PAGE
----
In the 1910s and 1920s Edgar Brandt fulfilled such prestigious commissions as the Mollien stairway in the Louvre (1914), the Grand Théâtre in Nancy (1909-1919), the Tomb of the Unknown Soldier under the Arc de Triumph (1920-1923), as well as the famous screen, Les Cicognes d’Alsace (1922). Additionally, his small objects such as firescreens, wall lights, andirons, torchères, jardinières, and chandeliers, all became coveted decorations for many fashionable homes on several continents. Brandt collaborated with the sculptor Max Blondat (1872-1926) on the grille L’Âge d’Or, which became his chef d’oeuvre.

    During its installation at the Salon d’Automne, L’Âge d’Or was set in front of a fluted wall, a reference to the golden age of ancient Greece and to the long grooved columns of the Parthenon. The grille comprises nine rectangles forged from Swedish wrought iron. The middle section features three octagonal medallions containing five gilt-bronze neo-classical figures sculpted by Blondat. An athletic male figure and a graceful female, both holding garlands, flank the octagon of the Three Graces, encircled by drapery and a floral decoration. As the male figure appears to run and the female figure swings on the garland, they create a focal point for the stillness of the self-contained trio in the middle. These figures juxtaposed with Brandt’s swirling constellation of circular gears and stylized flowers- spinning, whirling and bubbling-give the viewer a joyous sensation. The effervescence is as palpable as the bubbles in a glass of champagne. Looking carefully at the circles inside the rectangles, one sees that no two are alike as they entwine and overlap. Two narrow side panels offer more depictions of stylized flowers and leaves. All the large circular elements in the piece were made from a long bar of iron that was curled into a circle; other small florals were stamp cut and hand hammered on a bigorne. The opposite side of L’Âge d’Or is as beautiful as the front, and the entire work has that rich brown-gold patina, Brandt’s special trademark.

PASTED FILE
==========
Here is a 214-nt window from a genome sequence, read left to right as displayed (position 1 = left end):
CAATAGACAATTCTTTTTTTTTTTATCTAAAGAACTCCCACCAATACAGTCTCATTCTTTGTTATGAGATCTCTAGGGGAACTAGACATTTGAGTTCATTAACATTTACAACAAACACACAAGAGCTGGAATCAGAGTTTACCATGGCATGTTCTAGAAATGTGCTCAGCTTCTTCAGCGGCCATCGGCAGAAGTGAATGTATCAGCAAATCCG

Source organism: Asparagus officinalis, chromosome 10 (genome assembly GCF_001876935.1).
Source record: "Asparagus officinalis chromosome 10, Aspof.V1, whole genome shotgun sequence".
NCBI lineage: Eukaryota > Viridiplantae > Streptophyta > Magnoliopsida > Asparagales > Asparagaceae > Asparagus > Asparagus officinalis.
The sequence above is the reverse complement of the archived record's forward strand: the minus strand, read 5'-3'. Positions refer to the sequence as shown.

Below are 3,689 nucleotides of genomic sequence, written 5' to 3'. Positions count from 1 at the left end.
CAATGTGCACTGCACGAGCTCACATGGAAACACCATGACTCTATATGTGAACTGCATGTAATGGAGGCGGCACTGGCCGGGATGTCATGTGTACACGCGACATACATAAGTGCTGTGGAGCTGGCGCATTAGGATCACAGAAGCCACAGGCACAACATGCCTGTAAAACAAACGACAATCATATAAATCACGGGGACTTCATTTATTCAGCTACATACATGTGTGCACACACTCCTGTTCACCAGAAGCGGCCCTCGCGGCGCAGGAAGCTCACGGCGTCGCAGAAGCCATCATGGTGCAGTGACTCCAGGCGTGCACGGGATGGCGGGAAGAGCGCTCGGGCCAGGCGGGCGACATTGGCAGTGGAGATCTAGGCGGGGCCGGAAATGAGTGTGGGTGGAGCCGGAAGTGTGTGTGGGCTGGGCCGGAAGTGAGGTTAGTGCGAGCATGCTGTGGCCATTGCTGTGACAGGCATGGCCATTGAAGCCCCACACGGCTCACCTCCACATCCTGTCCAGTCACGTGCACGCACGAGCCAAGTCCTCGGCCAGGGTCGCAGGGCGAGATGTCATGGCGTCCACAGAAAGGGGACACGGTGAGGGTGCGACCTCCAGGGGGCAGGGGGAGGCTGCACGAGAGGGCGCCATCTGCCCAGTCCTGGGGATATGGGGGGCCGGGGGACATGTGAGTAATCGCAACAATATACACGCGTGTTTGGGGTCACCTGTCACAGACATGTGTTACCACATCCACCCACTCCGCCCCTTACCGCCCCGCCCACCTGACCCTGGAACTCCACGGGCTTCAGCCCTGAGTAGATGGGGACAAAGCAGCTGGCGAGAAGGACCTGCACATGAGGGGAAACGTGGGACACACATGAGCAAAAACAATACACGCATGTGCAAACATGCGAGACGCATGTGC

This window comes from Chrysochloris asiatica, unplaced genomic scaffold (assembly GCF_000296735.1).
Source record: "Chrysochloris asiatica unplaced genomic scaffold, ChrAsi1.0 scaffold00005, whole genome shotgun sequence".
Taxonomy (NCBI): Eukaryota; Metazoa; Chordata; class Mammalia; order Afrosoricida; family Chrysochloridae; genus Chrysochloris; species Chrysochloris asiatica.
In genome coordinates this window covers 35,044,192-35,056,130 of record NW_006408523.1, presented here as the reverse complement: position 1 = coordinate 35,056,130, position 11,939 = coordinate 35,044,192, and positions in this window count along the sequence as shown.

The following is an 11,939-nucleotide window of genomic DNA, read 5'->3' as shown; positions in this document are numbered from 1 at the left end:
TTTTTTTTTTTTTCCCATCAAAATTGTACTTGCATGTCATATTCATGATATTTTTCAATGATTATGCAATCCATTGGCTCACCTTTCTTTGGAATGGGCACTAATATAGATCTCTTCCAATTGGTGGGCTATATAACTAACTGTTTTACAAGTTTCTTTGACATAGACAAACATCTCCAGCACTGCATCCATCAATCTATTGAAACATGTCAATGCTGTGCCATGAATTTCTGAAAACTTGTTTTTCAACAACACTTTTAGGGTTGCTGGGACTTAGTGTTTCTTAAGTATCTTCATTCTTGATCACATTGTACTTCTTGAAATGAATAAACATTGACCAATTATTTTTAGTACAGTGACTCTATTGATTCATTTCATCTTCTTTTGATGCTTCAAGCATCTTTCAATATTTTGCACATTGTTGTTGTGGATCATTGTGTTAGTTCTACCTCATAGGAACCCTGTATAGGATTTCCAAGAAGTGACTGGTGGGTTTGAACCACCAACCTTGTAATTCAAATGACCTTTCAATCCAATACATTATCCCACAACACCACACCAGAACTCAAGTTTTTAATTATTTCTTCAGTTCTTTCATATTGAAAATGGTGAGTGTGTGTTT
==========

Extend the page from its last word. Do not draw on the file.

The five sculpted figures refer to the artistry of ancient Greece, Brandt’s favorite period. The sculptures also allude to the “The Golden Age” of the Renaissance, specifically to Sandro Boticelli’s 15th-century painting Primavera. Octagonal frames, used frequently in ceiling frescoes of that period, became very popular again in the 1920s.

    The six remaining rectangles merge around the middle register, thus emphasizing the duality of the grille. These two artists, Brandt and Blondat, provided equilibrium between the old and the new. The representational figures of Blondat and the overlapping gear-like forms forged by Brandt paid homage to the past while embracing the aesthetic of modernism. The syncopation visible in the circular elements speaks to the faster pace of life in post-war France. As Brandt remarked, “On vie plus vite.” L’Âge d’Or, Brandt’s outstanding achievement represents an artistic rebirth for wrought iron. The grille validates Brandt’s precept of fusing industrial methods with time-honored skills and with the contemporary spirit. L’Âge d’Or captivates viewers because it represents a pinnacle of both technical achievement and aesthetic expression.

    -Joan Kahr, Author of Edgar Brandt: Master of Art Deco Ironwork, Harry N. Abrams, 1999 and Edgar Brandt: Art Deco Ironwork, Schiffer Publishing Ltd., 2010



"L'Âge d'Or”

Patinated iron, gilt bronze.
106 1/2 x 159 1/4 x 8 in. (270.5 x 404.5 x 20.3 cm)
The three medallions executed by Max Blondat (1872-1926). Retailed by Ferrobrandt Inc., New York. The garland of the single female figure signed MAX-BLONDAT.

$700,000 - 900,000 

Sold for $785,000

Contact Specialist
Meaghan Roddy
Head of Sale, New York
+ 1 212 940 1266


New York Auction 11 June 2014 11am